(Bloomberg) -- The man seeking to oust Venezuelan President Nicolas Maduro called on residents of poorer areas south of the capital to protest his rule, as three blackouts in less than a month have virtually shut down the country. Many schools and businesses have been closed for five days.
“We will continue to hit the streets,” Juan Guaido, head of the National Assembly recognized as interim president by some 50 nations, told protesters Saturday in San Antonio de Los Altos. “All we have left to do is to conquer our freedom.”
Unlike other protests since January, Guaido did not call for huge rallies in the capital of Caracas but rather urged Venezuelans to protest at key locations or in their own neighborhoods. He traveled to several towns about an hour south of Caracas to urge them on.
“My food is rotting and my appliances are going haywire,¨ said Yolanda Bellorin, a retired lawyer protesting among her neighbors in Caracas’ Colinas de la California neighborhood. “All of my children live abroad and I can’t communicate with them. This has to end.”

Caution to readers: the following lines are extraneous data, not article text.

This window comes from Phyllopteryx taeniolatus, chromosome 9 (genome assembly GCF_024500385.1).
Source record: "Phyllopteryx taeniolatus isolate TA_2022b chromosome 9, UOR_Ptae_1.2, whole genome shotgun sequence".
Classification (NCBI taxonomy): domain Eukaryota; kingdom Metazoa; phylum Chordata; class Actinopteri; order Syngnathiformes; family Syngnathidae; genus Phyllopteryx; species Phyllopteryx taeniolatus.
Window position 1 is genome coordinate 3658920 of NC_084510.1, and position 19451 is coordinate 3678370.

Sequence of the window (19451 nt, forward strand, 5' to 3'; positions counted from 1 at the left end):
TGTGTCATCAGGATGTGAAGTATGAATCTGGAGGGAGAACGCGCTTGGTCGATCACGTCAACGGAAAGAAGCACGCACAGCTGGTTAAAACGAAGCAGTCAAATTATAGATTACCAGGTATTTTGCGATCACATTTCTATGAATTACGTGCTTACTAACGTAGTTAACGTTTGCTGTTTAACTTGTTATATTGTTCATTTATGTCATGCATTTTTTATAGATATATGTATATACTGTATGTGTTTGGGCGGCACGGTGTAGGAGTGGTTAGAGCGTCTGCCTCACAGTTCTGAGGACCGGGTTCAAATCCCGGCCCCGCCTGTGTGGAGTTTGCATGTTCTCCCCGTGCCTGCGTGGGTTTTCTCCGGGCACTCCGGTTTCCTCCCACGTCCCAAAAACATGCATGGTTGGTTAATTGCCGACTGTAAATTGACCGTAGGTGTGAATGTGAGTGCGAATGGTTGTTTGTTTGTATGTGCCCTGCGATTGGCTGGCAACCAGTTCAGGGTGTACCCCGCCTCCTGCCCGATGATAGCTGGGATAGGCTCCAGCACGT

Maduro, opposed by the U.S. but supported by Russia and China, also called for protests near downtown Caracas, drawing a couple hundred each.
Residents of the capital are now bracing for power rationing, a measure announced by Maduro’s regime as authorities try to fix the crisis-torn nation’s shaky grid. The government has tried to shield Caracas at all costs by diverting energy and resources, but few believe the capital can continue to be safeguarded from years of mismanagement and decay.
In fact, a third national outage darkened large parts of the country later Friday afternoon until the late evening.
Maduro has blamed the outages on sabotage, from a gunman who unloaded rounds into a “vital” transmission system to a “cybernetic attack” launched by the U.S., but offered no evidence. Experts have said the more likely case is years of lack of maintenance.
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